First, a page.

Passage of the proposed amendment would allow non-biological parents to pursue and obtain adoption decrees with respect to their subject children.  While these petitioners are already parents through New York’s marital presumption, as the Kings County Surrogate’s Court and Queens County Family Court reasoned, unfortunately, the marital presumption alone may be insufficient to protect the parent-child relationship uniformly in jurisdictions outside the state of New York. There is no guarantee that other states or other countries would recognize the parent-child relationship based on New York’s marital presumption alone.


The New York legislature should pass the proposed amendment to fully protect New York residents from suffering an outcome similar to the family in Matter of Seb C-M.  The DRL does not preclude courts from allowing legally-established parents from filing adoption petitions for their children, and we believe that New York law already permits the types of adoptions the petitioner sought in Matter of Seb C-M and which are granted by many courts.  Passage of the proposed legislation would make explicit that New York law permits these types of adoptions.  Clarifying the law would remove any obstacles jurists may believe there are to granting these adoptions.  Children and their non-biological parents should be assured of access to these adoptions in all New York adoption courts.  Adoption decrees of children born to individuals in same-sex marriages only strengthen the legal protections for these parent-child relationships.  Nor is any harm caused by allowing non-biological parents to pursue and obtain adoptions of children born to the marriage.  In fact, allowing these adoptions promotes public policies that already exist relating to legitimacy of children and marriage equality.[5]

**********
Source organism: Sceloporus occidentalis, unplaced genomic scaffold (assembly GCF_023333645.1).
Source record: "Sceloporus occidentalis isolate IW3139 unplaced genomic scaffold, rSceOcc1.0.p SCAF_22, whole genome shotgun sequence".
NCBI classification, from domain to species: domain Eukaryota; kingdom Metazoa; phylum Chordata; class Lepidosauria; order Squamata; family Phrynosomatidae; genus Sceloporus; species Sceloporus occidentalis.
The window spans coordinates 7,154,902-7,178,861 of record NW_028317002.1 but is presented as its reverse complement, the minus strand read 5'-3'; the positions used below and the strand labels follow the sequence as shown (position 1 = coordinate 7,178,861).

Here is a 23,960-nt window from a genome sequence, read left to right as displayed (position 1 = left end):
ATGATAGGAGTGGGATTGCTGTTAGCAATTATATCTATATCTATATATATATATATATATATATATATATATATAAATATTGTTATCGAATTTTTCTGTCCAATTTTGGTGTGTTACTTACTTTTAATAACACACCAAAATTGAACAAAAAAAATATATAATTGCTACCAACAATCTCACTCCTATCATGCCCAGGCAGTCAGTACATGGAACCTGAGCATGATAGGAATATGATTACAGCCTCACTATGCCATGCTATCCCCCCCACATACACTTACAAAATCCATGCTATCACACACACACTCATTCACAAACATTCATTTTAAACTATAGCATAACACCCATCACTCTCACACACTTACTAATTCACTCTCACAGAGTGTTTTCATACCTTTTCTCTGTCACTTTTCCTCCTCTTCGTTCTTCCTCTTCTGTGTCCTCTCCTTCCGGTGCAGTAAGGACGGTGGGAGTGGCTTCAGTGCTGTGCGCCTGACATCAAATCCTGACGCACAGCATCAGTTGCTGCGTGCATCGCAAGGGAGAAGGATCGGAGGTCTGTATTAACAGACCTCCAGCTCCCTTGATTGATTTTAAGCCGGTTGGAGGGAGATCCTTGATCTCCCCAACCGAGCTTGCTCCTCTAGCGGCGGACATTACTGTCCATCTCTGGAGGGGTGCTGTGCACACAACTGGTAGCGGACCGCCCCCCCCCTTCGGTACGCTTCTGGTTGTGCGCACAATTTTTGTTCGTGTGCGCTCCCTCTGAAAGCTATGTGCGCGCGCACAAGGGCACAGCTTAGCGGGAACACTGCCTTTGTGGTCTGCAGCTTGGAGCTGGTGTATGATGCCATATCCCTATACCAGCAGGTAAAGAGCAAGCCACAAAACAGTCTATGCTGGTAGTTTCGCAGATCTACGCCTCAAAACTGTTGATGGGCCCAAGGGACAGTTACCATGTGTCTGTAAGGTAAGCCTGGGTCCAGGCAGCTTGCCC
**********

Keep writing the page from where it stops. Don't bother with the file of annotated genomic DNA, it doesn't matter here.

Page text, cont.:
Reissued March 2019



[1] Matter of Seb C-M, NYLJ 1202640083455 (N.Y. Surrogate’s Ct., Kings County, Jan. 6, 2014).

[2] Id.

[3] The Decisions in this case have not been made publicly available.

[4] Obergefell v. Hodges, 135 S. Ct. 2584, 2608 (2015)

[5] See D.R.L. § 73; In re Estate of Fay, 44 NY2d 137, 142 (1978) (“the presumption that a child born to a marriage is the legitimate child of both parents is one of the strongest and persuasive known to law.”) (quoting Matter of Findlay, 253 N.Y. 1, 7 (N.Y. 1930)). See also The New York Marriage Equality Act, D.R.L. § 10-a (“No government treatment or legal status, effect, right, benefit, privilege, protection or responsibility relating to marriage, whether deriving from statute, administrative or court rule, public policy, common law or any other source of law, shall differ based on the parties to the marriage being or having been of the same sex rather than a different sex.”).